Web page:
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One Minute of Influence

by Hediye K 4 years ago in pop culture

Sex Sells - It's How They Make Money

It is no doubt that when you turn on your TV to watch a show, or even flip through the channels to see what’s going on in the news, an ad or commercial will most likely pop up. It’s not an innocent one either. It’s sexual and demeaning, or it can sometimes be outright racist and blunt in its message and it's not always on television, the same can be seen in magazines as well. What’s concerning is that everyone can see these ads. They’re everywhere. Kids as young as 10 can watch these sexually undignified commercials and have a certain intuitive as they grow older. Such portrayals can come off as "normal" when children grow up because the image has already been burned into their minds at such an innocent age. In Shafeeq Sadiq’s article, “Racism and Sexism in Advertising” upon explaining this logic, it’s clear that the idea of "sex sells" is applicable, however, there are many individuals who understand why anyone would pose a half-naked woman next to a hamburger, and other explicit pictures which have absolutely nothing to do with the food itself. It’s a form of commercializing which is well thought out to only degrade and over-sexualize a specific gender for the purpose of monetary gain. In this case, women and other minorities. When was the last time anyone saw an outstandingly attractive, blonde, and well-built guy on any food commercial posing an unnatural pose next to something meant to nourish the body?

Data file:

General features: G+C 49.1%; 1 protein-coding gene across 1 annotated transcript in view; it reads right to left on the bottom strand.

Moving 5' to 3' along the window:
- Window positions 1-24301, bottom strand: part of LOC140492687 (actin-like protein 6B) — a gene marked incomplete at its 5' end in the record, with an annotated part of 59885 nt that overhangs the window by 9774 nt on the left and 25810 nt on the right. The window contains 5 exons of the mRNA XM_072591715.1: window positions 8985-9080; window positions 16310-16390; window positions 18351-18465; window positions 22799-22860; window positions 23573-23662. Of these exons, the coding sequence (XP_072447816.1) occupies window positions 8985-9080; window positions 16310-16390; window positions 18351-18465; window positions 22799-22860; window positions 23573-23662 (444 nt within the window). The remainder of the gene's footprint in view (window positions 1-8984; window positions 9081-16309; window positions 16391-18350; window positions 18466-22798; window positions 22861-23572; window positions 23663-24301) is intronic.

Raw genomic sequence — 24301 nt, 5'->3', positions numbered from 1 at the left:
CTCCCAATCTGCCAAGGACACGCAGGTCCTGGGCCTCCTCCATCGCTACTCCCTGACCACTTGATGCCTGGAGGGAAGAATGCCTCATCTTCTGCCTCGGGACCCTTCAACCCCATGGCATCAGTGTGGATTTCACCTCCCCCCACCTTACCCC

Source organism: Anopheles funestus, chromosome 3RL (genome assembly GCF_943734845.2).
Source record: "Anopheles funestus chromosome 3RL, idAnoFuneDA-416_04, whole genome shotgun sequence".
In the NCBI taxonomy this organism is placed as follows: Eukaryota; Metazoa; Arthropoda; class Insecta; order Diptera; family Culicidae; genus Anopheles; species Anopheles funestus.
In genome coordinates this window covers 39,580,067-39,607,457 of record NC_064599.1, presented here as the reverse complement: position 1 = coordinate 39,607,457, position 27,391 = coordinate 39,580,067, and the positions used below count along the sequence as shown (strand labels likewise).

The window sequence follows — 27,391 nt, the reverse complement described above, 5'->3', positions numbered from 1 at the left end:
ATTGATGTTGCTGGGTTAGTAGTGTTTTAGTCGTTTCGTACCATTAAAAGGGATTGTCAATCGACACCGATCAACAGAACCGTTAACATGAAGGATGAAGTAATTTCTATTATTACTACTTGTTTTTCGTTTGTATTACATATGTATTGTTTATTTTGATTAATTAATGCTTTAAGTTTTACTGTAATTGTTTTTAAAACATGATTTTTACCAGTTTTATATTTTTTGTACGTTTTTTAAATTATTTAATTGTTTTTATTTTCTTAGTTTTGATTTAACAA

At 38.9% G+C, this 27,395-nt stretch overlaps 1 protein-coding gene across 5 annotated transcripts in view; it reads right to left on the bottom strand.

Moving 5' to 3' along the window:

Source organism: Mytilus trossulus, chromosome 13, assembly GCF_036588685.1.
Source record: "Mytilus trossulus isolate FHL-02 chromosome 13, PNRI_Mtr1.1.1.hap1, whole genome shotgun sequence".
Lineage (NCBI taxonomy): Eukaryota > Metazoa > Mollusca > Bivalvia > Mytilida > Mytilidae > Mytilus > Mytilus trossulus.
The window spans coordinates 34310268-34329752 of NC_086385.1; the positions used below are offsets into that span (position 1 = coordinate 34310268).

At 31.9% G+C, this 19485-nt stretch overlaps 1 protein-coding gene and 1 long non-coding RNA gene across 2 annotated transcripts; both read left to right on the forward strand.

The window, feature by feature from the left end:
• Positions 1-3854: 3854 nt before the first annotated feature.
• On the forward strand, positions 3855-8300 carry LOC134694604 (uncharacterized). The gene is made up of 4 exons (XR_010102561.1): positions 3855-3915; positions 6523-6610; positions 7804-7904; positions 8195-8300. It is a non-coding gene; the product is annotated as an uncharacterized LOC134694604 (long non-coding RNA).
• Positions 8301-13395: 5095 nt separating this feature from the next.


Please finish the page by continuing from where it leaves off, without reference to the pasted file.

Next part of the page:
Stop Sexism

Sexism is a worldwide issue, sure, but how does putting it on television make things any better? It doesn’t actually. In fact, it only doubles the problems women face in society already. It’s only a surprise why no one has questioned the obvious: Why is it always women shown this way on TV, in magazines, in public advertisements, etc? Why don’t you ever see a man shown with barely any clothes on trying to “sell” whatever the company is trying to sell with the help of a partially nude man? Some might say, "Oh well the actress or model shown wanted to, it's her choice so let her do what she wants" etc etc. Sure, she wanted to pose partially nude and yes, if she wants to, she can. However, if you gave her a less demeaning role instead, I'm quite positive that she'd take part in it regardless, and if not, the many hundreds of other women in the audition room would be more than happy to take her seat. At the end of the day, you, the model, get paid right?